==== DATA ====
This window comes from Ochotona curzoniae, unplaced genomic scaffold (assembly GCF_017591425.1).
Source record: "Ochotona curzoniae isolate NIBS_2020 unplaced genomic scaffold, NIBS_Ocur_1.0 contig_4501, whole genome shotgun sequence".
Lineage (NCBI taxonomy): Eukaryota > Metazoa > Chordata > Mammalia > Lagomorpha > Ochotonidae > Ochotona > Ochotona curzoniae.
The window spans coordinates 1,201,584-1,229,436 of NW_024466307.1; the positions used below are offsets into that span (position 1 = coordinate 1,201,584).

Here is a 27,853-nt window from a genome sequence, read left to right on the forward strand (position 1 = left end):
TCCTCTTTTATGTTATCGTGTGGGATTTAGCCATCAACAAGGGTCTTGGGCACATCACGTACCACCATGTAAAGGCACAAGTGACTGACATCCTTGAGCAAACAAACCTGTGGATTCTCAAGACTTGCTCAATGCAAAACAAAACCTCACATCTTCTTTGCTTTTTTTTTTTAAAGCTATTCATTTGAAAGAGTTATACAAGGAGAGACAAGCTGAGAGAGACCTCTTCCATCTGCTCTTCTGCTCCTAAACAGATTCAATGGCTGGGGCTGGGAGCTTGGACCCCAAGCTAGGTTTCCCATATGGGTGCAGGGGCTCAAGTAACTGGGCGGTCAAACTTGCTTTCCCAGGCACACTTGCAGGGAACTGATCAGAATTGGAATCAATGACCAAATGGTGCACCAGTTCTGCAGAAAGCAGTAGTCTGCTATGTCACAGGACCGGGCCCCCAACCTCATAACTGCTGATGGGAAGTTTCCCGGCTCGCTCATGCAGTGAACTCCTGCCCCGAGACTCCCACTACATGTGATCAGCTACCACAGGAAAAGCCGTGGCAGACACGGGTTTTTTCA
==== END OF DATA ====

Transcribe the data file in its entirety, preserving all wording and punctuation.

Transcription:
This window comes from Ochotona curzoniae, unplaced genomic scaffold (assembly GCF_017591425.1).
Source record: "Ochotona curzoniae isolate NIBS_2020 unplaced genomic scaffold, NIBS_Ocur_1.0 contig_4501, whole genome shotgun sequence".
Lineage (NCBI taxonomy): Eukaryota > Metazoa > Chordata > Mammalia > Lagomorpha > Ochotonidae > Ochotona > Ochotona curzoniae.
The window spans coordinates 1,201,584-1,229,436 of NW_024466307.1; the positions used below are offsets into that span (position 1 = coordinate 1,201,584).

Here is a 27,853-nt window from a genome sequence, read left to right on the forward strand (position 1 = left end):
TCCTCTTTTATGTTATCGTGTGGGATTTAGCCATCAACAAGGGTCTTGGGCACATCACGTACCACCATGTAAAGGCACAAGTGACTGACATCCTTGAGCAAACAAACCTGTGGATTCTCAAGACTTGCTCAATGCAAAACAAAACCTCACATCTTCTTTGCTTTTTTTTTTTAAAGCTATTCATTTGAAAGAGTTATACAAGGAGAGACAAGCTGAGAGAGACCTCTTCCATCTGCTCTTCTGCTCCTAAACAGATTCAATGGCTGGGGCTGGGAGCTTGGACCCCAAGCTAGGTTTCCCATATGGGTGCAGGGGCTCAAGTAACTGGGCGGTCAAACTTGCTTTCCCAGGCACACTTGCAGGGAACTGATCAGAATTGGAATCAATGACCAAATGGTGCACCAGTTCTGCAGAAAGCAGTAGTCTGCTATGTCACAGGACCGGGCCCCCAACCTCATAACTGCTGATGGGAAGTTTCCCGGCTCGCTCATGCAGTGAACTCCTGCCCCGAGACTCCCACTACATGTGATCAGCTACCACAGGAAAAGCCGTGGCAGACACGGGTTTTTTCA